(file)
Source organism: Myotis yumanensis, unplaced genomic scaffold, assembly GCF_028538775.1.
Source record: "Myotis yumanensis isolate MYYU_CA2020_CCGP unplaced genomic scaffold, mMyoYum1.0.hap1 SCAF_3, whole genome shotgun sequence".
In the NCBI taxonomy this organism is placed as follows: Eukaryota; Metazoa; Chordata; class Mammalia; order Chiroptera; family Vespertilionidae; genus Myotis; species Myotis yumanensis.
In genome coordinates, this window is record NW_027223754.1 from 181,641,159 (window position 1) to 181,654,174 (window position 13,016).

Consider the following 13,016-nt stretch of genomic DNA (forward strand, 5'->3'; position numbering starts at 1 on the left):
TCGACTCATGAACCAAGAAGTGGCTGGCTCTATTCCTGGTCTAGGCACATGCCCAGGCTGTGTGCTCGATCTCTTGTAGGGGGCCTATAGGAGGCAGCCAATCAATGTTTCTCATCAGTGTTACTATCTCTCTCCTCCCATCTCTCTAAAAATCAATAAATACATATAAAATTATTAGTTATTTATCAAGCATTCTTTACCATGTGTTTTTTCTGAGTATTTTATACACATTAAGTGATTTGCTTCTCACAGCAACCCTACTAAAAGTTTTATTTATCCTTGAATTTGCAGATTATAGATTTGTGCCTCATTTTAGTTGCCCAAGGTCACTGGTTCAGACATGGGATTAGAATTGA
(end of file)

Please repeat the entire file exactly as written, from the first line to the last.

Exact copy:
Source organism: Myotis yumanensis, unplaced genomic scaffold, assembly GCF_028538775.1.
Source record: "Myotis yumanensis isolate MYYU_CA2020_CCGP unplaced genomic scaffold, mMyoYum1.0.hap1 SCAF_3, whole genome shotgun sequence".
In the NCBI taxonomy this organism is placed as follows: Eukaryota; Metazoa; Chordata; class Mammalia; order Chiroptera; family Vespertilionidae; genus Myotis; species Myotis yumanensis.
In genome coordinates, this window is record NW_027223754.1 from 181,641,159 (window position 1) to 181,654,174 (window position 13,016).

Consider the following 13,016-nt stretch of genomic DNA (forward strand, 5'->3'; position numbering starts at 1 on the left):
TCGACTCATGAACCAAGAAGTGGCTGGCTCTATTCCTGGTCTAGGCACATGCCCAGGCTGTGTGCTCGATCTCTTGTAGGGGGCCTATAGGAGGCAGCCAATCAATGTTTCTCATCAGTGTTACTATCTCTCTCCTCCCATCTCTCTAAAAATCAATAAATACATATAAAATTATTAGTTATTTATCAAGCATTCTTTACCATGTGTTTTTTCTGAGTATTTTATACACATTAAGTGATTTGCTTCTCACAGCAACCCTACTAAAAGTTTTATTTATCCTTGAATTTGCAGATTATAGATTTGTGCCTCATTTTAGTTGCCCAAGGTCACTGGTTCAGACATGGGATTAGAATTGA